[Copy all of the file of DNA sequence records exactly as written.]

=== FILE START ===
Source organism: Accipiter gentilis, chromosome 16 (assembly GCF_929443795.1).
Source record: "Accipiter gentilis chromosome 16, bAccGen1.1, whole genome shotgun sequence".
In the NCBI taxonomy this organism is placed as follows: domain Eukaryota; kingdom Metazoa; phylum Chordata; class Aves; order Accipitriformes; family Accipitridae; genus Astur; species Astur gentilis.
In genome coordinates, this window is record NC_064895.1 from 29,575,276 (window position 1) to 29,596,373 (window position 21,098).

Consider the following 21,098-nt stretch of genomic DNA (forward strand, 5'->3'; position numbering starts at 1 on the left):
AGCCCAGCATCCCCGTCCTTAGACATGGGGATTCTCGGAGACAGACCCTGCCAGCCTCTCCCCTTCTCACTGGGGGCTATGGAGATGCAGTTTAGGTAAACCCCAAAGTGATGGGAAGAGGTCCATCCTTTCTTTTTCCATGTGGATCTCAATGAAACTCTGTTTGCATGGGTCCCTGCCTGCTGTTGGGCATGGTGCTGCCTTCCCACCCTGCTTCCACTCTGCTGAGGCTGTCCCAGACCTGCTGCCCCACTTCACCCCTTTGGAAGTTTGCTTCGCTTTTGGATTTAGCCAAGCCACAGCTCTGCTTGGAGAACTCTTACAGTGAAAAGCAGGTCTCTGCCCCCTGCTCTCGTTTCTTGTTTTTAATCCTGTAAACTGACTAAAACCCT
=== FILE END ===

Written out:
Source organism: Accipiter gentilis, chromosome 16 (assembly GCF_929443795.1).
Source record: "Accipiter gentilis chromosome 16, bAccGen1.1, whole genome shotgun sequence".
In the NCBI taxonomy this organism is placed as follows: domain Eukaryota; kingdom Metazoa; phylum Chordata; class Aves; order Accipitriformes; family Accipitridae; genus Astur; species Astur gentilis.
In genome coordinates, this window is record NC_064895.1 from 29,575,276 (window position 1) to 29,596,373 (window position 21,098).

Consider the following 21,098-nt stretch of genomic DNA (forward strand, 5'->3'; position numbering starts at 1 on the left):
AGCCCAGCATCCCCGTCCTTAGACATGGGGATTCTCGGAGACAGACCCTGCCAGCCTCTCCCCTTCTCACTGGGGGCTATGGAGATGCAGTTTAGGTAAACCCCAAAGTGATGGGAAGAGGTCCATCCTTTCTTTTTCCATGTGGATCTCAATGAAACTCTGTTTGCATGGGTCCCTGCCTGCTGTTGGGCATGGTGCTGCCTTCCCACCCTGCTTCCACTCTGCTGAGGCTGTCCCAGACCTGCTGCCCCACTTCACCCCTTTGGAAGTTTGCTTCGCTTTTGGATTTAGCCAAGCCACAGCTCTGCTTGGAGAACTCTTACAGTGAAAAGCAGGTCTCTGCCCCCTGCTCTCGTTTCTTGTTTTTAATCCTGTAAACTGACTAAAACCCT